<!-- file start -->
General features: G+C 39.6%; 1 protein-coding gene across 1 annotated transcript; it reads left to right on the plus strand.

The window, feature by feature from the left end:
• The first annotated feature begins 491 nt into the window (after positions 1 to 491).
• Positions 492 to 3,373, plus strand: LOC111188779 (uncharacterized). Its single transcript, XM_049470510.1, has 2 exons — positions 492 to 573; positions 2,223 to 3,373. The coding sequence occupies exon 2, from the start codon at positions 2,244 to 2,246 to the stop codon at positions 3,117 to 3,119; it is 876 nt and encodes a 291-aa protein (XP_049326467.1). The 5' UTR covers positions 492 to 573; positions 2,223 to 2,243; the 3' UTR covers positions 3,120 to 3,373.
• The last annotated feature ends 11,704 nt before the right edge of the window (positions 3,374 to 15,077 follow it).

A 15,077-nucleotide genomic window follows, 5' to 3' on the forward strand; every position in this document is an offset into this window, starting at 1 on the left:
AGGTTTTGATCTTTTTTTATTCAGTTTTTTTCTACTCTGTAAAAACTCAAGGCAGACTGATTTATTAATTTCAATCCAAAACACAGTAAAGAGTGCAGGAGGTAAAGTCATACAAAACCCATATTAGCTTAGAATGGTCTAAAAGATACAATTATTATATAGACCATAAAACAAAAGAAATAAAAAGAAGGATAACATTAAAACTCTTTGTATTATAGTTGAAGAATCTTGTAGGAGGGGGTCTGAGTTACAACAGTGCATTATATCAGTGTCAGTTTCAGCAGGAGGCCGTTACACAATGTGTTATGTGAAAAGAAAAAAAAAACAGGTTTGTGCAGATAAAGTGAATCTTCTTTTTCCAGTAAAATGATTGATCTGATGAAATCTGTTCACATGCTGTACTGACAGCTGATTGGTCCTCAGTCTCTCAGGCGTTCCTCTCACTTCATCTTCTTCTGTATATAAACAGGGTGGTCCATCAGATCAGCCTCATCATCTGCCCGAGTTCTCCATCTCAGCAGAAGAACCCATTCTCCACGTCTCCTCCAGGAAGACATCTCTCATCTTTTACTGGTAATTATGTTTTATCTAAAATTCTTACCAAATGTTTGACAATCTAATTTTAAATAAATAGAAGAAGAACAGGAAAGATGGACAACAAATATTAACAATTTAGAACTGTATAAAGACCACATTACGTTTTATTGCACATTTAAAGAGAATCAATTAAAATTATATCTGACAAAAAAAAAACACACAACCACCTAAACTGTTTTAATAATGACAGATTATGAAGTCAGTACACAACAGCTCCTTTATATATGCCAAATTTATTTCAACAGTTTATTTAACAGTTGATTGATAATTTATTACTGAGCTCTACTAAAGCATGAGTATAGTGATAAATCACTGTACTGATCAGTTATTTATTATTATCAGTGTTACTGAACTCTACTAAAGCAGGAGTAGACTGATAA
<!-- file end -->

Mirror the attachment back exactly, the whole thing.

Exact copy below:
General features: G+C 39.6%; 1 protein-coding gene across 1 annotated transcript; it reads left to right on the plus strand.

The window, feature by feature from the left end:
• The first annotated feature begins 491 nt into the window (after positions 1 to 491).
• Positions 492 to 3,373, plus strand: LOC111188779 (uncharacterized). Its single transcript, XM_049470510.1, has 2 exons — positions 492 to 573; positions 2,223 to 3,373. The coding sequence occupies exon 2, from the start codon at positions 2,244 to 2,246 to the stop codon at positions 3,117 to 3,119; it is 876 nt and encodes a 291-aa protein (XP_049326467.1). The 5' UTR covers positions 492 to 573; positions 2,223 to 2,243; the 3' UTR covers positions 3,120 to 3,373.
• The last annotated feature ends 11,704 nt before the right edge of the window (positions 3,374 to 15,077 follow it).

A 15,077-nucleotide genomic window follows, 5' to 3' on the forward strand; every position in this document is an offset into this window, starting at 1 on the left:
AGGTTTTGATCTTTTTTTATTCAGTTTTTTTCTACTCTGTAAAAACTCAAGGCAGACTGATTTATTAATTTCAATCCAAAACACAGTAAAGAGTGCAGGAGGTAAAGTCATACAAAACCCATATTAGCTTAGAATGGTCTAAAAGATACAATTATTATATAGACCATAAAACAAAAGAAATAAAAAGAAGGATAACATTAAAACTCTTTGTATTATAGTTGAAGAATCTTGTAGGAGGGGGTCTGAGTTACAACAGTGCATTATATCAGTGTCAGTTTCAGCAGGAGGCCGTTACACAATGTGTTATGTGAAAAGAAAAAAAAAACAGGTTTGTGCAGATAAAGTGAATCTTCTTTTTCCAGTAAAATGATTGATCTGATGAAATCTGTTCACATGCTGTACTGACAGCTGATTGGTCCTCAGTCTCTCAGGCGTTCCTCTCACTTCATCTTCTTCTGTATATAAACAGGGTGGTCCATCAGATCAGCCTCATCATCTGCCCGAGTTCTCCATCTCAGCAGAAGAACCCATTCTCCACGTCTCCTCCAGGAAGACATCTCTCATCTTTTACTGGTAATTATGTTTTATCTAAAATTCTTACCAAATGTTTGACAATCTAATTTTAAATAAATAGAAGAAGAACAGGAAAGATGGACAACAAATATTAACAATTTAGAACTGTATAAAGACCACATTACGTTTTATTGCACATTTAAAGAGAATCAATTAAAATTATATCTGACAAAAAAAAAACACACAACCACCTAAACTGTTTTAATAATGACAGATTATGAAGTCAGTACACAACAGCTCCTTTATATATGCCAAATTTATTTCAACAGTTTATTTAACAGTTGATTGATAATTTATTACTGAGCTCTACTAAAGCATGAGTATAGTGATAAATCACTGTACTGATCAGTTATTTATTATTATCAGTGTTACTGAACTCTACTAAAGCAGGAGTAGACTGATAA